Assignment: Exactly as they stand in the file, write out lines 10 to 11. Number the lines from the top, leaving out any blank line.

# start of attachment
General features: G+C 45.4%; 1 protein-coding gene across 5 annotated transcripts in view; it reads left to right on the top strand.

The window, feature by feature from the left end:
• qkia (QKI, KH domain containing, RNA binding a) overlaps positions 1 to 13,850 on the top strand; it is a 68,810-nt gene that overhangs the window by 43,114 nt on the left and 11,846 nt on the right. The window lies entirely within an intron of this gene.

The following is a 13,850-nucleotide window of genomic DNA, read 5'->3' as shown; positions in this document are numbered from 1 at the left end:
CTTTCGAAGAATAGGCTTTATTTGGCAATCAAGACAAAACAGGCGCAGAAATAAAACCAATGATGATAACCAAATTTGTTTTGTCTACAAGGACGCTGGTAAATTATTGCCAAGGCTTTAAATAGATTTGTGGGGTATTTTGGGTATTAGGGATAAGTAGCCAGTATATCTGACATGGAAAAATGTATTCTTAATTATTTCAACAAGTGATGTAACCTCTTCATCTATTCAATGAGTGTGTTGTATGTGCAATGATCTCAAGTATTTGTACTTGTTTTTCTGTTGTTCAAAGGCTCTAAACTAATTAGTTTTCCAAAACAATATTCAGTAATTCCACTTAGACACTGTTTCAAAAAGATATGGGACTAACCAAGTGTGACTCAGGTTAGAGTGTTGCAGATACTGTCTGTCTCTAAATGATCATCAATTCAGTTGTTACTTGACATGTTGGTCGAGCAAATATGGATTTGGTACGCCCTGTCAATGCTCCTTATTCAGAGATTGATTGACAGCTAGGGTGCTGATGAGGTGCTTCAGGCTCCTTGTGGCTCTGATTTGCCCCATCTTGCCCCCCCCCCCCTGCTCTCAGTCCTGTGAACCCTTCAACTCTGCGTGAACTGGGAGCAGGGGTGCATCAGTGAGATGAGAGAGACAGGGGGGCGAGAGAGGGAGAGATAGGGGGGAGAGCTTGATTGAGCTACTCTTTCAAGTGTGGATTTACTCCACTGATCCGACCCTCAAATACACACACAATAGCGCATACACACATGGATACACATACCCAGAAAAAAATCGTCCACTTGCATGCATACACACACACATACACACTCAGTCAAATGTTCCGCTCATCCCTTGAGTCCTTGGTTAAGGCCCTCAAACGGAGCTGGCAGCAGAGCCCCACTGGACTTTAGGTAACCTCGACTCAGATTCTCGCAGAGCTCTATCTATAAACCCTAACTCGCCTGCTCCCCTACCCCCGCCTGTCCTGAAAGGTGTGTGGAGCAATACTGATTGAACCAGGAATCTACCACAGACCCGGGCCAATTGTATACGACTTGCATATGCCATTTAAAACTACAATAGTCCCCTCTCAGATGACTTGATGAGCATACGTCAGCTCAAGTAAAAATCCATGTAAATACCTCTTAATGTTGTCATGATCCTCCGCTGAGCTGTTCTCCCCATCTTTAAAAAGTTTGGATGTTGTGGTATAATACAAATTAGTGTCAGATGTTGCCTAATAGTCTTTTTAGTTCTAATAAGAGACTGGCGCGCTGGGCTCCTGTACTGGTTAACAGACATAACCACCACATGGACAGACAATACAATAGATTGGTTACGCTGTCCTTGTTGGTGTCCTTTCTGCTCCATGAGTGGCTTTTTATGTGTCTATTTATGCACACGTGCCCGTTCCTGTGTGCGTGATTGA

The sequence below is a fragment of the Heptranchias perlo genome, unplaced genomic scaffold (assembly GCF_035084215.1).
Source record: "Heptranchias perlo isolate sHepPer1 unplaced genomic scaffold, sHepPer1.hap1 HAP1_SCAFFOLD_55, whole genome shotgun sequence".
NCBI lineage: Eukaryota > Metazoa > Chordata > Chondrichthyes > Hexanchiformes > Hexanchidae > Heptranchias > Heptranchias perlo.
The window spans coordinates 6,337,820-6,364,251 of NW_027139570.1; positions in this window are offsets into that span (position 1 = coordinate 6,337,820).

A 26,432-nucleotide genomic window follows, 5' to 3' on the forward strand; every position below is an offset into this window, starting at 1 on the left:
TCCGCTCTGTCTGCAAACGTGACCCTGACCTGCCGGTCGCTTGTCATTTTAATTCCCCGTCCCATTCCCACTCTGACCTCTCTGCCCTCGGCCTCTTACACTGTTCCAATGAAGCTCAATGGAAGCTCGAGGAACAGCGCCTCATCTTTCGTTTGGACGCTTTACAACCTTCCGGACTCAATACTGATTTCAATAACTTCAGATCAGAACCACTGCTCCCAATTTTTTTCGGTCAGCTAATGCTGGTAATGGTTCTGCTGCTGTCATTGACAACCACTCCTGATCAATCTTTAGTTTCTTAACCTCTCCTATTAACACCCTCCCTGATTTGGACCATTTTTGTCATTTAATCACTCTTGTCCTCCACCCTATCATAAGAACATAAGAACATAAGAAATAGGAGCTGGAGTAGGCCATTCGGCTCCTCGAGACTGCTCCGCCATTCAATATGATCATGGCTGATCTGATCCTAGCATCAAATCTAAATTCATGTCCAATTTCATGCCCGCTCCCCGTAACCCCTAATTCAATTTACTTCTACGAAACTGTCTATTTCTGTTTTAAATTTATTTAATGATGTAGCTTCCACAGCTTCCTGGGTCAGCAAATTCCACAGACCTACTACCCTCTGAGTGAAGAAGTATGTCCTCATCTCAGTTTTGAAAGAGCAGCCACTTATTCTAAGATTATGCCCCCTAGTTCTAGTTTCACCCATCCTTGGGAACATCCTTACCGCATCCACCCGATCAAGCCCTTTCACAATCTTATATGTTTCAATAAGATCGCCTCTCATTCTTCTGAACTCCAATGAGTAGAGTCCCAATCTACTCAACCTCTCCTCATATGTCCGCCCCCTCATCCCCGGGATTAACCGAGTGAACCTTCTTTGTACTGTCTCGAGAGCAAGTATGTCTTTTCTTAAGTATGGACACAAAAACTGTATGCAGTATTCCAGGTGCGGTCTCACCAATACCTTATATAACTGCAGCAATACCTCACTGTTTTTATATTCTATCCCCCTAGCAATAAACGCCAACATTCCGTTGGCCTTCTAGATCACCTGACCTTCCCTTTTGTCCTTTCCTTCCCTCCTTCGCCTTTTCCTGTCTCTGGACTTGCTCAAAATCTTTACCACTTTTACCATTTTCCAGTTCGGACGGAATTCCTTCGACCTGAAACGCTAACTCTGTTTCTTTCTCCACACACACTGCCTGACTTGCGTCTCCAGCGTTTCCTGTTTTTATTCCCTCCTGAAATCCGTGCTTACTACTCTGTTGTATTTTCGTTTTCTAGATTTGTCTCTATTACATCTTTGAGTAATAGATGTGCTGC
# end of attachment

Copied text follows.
A 26,432-nucleotide genomic window follows, 5' to 3' on the forward strand; every position below is an offset into this window, starting at 1 on the left:
TCCGCTCTGTCTGCAAACGTGACCCTGACCTGCCGGTCGCTTGTCATTTTAATTCCCCGTCCCATTCCCACTCTGACCTCTCTGCCCTCGGCCTCTTACACTGTTCCAATGAAGCTCAATGGAAGCTCGAGGAACAGCGCCTCATCTTTCGTTTGGACGCTTTACAACCTTCCGGACTCAATACTGATTTCAATAACTTCAGATCAGAACCACTGCTCCCAATTTTTTTCGGTCAGCTAATGCTGGTAATGGTTCTGCTGCTGTCATTGACAACCACTCCTGATCAATCTTTAGTTTCTTAACCTCTCCTATTAACACCCTCCCTGATTTGGACCATTTTTGTCATTTAATCACTCTTGTCCTCCACCCTATCATAAGAACATAAGAACATAAGAAATAGGAGCTGGAGTAGGCCATTCGGCTCCTCGAGACTGCTCCGCCATTCAATATGATCATGGCTGATCTGATCCTAGCATCAAATCTAAATTCATGTCCAATTTCATGCCCGCTCCCCGTAACCCCTAATTCAATTTACTTCTACGAAACTGTCTATTTCTGTTTTAAATTTATTTAATGATGTAGCTTCCACAGCTTCCTGGGTCAGCAAATTCCACAGACCTACTACCCTCTGAGTGAAGAAGTATGTCCTCATCTCAGTTTTGAAAGAGCAGCCACTTATTCTAAGATTATGCCCCCTAGTTCTAGTTTCACCCATCCTTGGGAACATCCTTACCGCATCCACCCGATCAAGCCCTTTCACAATCTTATATGTTTCAATAAGATCGCCTCTCATTCTTCTGAACTCCAATGAGTAGAGTCCCAATCTACTCAACCTCTCCTCATATGTCCGCCCCCTCATCCCCGGGATTAACCGAGTGAACCTTCTTTGTACTGTCTCGAGAGCAAGTATGTCTTTTCTTAAGTATGGACACAAAAACTGTATGCAGTATTCCAGGTGCGGTCTCACCAATACCTTATATAACTGCAGCAATACCTCACTGTTTTTATATTCTATCCCCCTAGCAATAAACGCCAACATTCCGTTGGCCTTCTAGATCACCTGACCTTCCCTTTTGTCCTTTCCTTCCCTCCTTCGCCTTTTCCTGTCTCTGGACTTGCTCAAAATCTTTACCACTTTTACCATTTTCCAGTTCGGACGGAATTCCTTCGACCTGAAACGCTAACTCTGTTTCTTTCTCCACACACACTGCCTGACTTGCGTCTCCAGCGTTTCCTGTTTTTATTCCCTCCTGAAATCCGTGCTTACTACTCTGTTGTATTTTCGTTTTCTAGATTTGTCTCTATTACATCTTTGAGTAATAGATGTGCTGC